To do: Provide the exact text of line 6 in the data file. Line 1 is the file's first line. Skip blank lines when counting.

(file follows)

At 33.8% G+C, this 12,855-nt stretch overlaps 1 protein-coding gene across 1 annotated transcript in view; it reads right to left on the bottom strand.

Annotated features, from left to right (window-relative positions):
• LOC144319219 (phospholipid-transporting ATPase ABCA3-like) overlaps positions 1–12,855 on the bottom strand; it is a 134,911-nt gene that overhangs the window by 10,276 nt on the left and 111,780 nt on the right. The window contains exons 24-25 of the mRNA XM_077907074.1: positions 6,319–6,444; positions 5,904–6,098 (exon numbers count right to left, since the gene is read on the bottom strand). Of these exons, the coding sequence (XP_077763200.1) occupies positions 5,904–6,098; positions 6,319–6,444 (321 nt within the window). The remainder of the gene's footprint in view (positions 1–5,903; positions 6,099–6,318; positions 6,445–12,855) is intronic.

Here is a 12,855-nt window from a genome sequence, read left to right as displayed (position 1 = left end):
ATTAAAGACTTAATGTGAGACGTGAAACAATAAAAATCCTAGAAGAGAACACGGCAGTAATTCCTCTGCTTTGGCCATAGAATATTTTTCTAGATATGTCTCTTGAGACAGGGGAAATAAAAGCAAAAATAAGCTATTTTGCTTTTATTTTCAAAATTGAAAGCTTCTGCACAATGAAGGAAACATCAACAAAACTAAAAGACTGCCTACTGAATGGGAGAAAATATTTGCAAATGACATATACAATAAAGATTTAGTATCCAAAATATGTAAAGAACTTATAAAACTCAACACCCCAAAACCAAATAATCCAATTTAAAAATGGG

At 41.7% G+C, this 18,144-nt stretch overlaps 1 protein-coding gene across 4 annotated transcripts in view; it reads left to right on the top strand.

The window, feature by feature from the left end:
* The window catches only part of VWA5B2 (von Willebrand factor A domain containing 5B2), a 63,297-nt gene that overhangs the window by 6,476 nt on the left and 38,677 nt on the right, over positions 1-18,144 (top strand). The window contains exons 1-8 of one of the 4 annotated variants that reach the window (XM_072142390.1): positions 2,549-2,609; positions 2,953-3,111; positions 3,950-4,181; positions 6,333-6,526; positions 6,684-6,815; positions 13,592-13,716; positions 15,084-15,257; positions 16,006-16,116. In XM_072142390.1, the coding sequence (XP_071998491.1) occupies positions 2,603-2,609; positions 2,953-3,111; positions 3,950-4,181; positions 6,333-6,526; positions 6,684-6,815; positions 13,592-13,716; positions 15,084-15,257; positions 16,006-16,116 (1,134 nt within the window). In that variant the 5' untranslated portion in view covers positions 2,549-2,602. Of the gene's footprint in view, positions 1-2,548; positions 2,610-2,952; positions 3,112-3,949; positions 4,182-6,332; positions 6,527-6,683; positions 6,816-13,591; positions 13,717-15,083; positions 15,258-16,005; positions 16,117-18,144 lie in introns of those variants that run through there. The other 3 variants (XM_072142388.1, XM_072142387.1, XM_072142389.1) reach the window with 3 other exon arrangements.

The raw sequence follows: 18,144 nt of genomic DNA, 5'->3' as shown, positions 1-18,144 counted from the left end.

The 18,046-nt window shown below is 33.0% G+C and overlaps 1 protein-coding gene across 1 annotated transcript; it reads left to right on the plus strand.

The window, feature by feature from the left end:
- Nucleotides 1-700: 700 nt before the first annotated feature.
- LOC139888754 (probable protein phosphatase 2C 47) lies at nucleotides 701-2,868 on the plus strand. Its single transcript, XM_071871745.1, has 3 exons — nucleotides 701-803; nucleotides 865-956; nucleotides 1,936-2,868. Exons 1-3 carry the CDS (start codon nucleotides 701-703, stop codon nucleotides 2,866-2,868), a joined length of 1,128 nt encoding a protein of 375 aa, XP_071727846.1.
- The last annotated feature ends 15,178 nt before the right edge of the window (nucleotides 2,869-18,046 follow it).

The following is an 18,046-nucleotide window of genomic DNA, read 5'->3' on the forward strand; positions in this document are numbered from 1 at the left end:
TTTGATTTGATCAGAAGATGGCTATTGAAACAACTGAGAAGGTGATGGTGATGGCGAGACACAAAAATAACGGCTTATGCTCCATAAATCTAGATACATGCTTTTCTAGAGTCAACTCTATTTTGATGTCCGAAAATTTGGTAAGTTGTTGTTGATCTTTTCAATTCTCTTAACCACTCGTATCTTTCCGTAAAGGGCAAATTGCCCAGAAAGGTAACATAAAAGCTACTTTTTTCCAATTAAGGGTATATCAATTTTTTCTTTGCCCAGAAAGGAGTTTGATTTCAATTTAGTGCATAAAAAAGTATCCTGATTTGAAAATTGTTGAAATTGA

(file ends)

At 41.7% G+C, this 18,144-nt stretch overlaps 1 protein-coding gene across 4 annotated transcripts in view; it reads left to right on the top strand.